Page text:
Colmo: Virgin of the Snow
As the year begins in Florence,
The stars north of the equator that never set
Push dying spacecraft further out
Like thinner back leaves.
The white roses do nothing to rescue it,
Becoming lowered eye, ivory ear,
Raised lips, then flowers again,
The cooler white of a silk.
Only the two big clouds were planned
So that both saints can stand,
Important, inner saints, aristocratic,
And expensively dressed,
Gold over powdered shell gold,
In the most protected part of the room.
Given that some wood would
Have been lost, the wings of both angels
Would have hung straighter.
And the edge of the inside wing
Of the most damaged angel
Must once have equalled the usual blue
Shadow meandering across the lap
Of the other seated angel.
The highlight on the ‘M’
Confirms the presence of silver,
But a sixth nail is missing
In the gap between her head and its element:
The closeness of the nails to each other
Is like snowflakes.
The Bird Calendar
I never thought of them together
So close to other boats,
This creasing at the wrist of a sunburnt
Male arm drawing her hand
In its unfinished sleeve,
With this brown-gold crouching Venus
Shown with her mouth bound
Over a valence of shot greens and mauves.
Each time I came back crushed
By the swept-back curtain, the gold
Thread in her silk hair-bag
That once had a narrower fall,
The graceful cascade of sheets
From a notte, a night-scene,
Marked by his opalescent touch,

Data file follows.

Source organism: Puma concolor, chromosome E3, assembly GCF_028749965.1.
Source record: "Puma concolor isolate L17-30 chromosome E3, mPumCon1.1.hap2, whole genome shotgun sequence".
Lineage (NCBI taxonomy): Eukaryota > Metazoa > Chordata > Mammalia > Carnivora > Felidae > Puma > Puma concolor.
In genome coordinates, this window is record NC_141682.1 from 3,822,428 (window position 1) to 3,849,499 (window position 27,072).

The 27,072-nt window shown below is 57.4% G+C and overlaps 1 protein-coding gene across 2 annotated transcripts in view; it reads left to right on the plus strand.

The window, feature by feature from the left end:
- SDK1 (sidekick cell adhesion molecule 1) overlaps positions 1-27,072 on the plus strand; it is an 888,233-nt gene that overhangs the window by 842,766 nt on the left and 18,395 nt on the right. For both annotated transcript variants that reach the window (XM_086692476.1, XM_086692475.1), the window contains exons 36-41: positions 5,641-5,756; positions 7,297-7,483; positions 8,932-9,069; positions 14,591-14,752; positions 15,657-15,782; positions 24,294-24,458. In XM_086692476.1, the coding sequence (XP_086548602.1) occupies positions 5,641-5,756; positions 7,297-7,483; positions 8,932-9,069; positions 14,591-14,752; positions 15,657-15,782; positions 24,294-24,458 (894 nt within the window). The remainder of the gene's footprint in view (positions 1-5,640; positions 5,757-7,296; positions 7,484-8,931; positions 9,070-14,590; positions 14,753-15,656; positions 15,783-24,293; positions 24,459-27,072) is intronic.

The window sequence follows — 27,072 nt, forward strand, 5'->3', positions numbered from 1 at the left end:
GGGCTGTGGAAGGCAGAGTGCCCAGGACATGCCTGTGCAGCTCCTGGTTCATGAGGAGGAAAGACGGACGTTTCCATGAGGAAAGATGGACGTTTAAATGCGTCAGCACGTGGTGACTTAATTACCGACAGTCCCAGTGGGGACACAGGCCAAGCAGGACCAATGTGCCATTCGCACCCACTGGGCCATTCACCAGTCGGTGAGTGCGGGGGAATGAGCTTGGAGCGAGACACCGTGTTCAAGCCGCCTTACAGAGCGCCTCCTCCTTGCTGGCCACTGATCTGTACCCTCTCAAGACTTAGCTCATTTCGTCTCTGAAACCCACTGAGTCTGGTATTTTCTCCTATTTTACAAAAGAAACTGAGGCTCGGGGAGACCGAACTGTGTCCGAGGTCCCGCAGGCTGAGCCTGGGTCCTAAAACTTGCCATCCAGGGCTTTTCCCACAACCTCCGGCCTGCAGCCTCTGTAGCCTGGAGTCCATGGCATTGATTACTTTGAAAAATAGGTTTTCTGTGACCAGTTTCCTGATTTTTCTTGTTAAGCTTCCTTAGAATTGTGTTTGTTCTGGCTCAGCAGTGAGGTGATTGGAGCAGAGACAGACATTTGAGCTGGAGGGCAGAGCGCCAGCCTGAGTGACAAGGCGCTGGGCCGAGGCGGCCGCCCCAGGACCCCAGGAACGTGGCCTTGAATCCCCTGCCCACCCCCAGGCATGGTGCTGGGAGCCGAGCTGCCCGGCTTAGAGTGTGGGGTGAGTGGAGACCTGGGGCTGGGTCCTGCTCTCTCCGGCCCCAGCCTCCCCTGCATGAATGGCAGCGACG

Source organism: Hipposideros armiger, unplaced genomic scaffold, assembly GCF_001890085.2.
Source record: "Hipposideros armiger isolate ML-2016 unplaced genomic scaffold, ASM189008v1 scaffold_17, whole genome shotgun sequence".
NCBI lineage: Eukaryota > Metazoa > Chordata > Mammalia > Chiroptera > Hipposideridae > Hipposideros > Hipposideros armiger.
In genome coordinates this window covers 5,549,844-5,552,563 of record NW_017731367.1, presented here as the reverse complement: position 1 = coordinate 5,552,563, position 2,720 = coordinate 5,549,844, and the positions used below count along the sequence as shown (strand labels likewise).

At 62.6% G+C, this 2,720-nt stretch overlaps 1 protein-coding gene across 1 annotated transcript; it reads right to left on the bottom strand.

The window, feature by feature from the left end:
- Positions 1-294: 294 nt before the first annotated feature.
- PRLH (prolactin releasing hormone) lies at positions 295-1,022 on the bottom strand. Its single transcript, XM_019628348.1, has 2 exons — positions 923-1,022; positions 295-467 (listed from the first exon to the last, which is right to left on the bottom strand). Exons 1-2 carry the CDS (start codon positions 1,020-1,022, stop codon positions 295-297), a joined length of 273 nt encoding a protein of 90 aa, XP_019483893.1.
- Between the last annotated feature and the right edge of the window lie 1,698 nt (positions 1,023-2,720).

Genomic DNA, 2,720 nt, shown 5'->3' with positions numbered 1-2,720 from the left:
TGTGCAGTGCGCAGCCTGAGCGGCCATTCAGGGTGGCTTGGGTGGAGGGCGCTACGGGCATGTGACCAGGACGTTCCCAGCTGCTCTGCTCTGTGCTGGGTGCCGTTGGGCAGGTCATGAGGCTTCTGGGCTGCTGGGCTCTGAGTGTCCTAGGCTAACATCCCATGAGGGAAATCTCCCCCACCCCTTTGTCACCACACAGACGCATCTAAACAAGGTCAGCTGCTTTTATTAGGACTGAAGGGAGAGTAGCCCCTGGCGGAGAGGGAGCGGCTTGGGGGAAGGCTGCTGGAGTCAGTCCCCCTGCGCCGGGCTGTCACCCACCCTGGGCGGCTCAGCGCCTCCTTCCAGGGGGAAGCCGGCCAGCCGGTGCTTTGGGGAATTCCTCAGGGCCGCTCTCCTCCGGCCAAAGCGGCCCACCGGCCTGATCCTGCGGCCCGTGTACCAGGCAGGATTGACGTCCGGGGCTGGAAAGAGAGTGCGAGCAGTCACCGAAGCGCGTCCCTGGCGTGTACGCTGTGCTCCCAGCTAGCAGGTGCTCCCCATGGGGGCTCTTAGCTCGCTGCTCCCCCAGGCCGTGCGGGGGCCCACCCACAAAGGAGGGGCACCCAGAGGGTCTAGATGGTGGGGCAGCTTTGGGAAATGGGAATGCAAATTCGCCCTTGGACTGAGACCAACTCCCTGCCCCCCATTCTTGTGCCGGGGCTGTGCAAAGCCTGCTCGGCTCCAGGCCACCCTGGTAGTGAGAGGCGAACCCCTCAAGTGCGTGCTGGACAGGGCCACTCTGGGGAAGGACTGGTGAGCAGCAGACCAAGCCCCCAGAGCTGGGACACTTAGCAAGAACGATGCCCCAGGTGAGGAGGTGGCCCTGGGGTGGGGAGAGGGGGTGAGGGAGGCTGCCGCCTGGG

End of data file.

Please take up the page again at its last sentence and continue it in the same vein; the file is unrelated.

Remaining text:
The elegant pink slipper he has signed.
Only years separate them within,
Like the faraway red on a childbirth tray,
An April setting in the winter of words,
The abandoned plough which signals autumn.
I listen to the streets breathe a second,
Hundreds of miles of new streets
Breating a saffron scent of make-believe
Countryside and warmer buildings,
And call it his Japan, his view of the road,
A more untouched road piercing the forest,
Reconciled to the river as a cushion
For the bridge, the leap of its comforting
Arches: call this slim luxurious window
The garden as a happy refuge
Or a site for danger, this squarish leaf
A sharply defined, glistening tree
By the principle of glittering
And the assumption of enough blue
To give the feel of air to the blue
Enflowered cathedral rougher than the russet
Of a poor twisted Christ of the twelfth century––
Simplified, in the moist outdoor imitation,
Evidence of a sky, a simple blue sky,
At the lighted edge of the wall.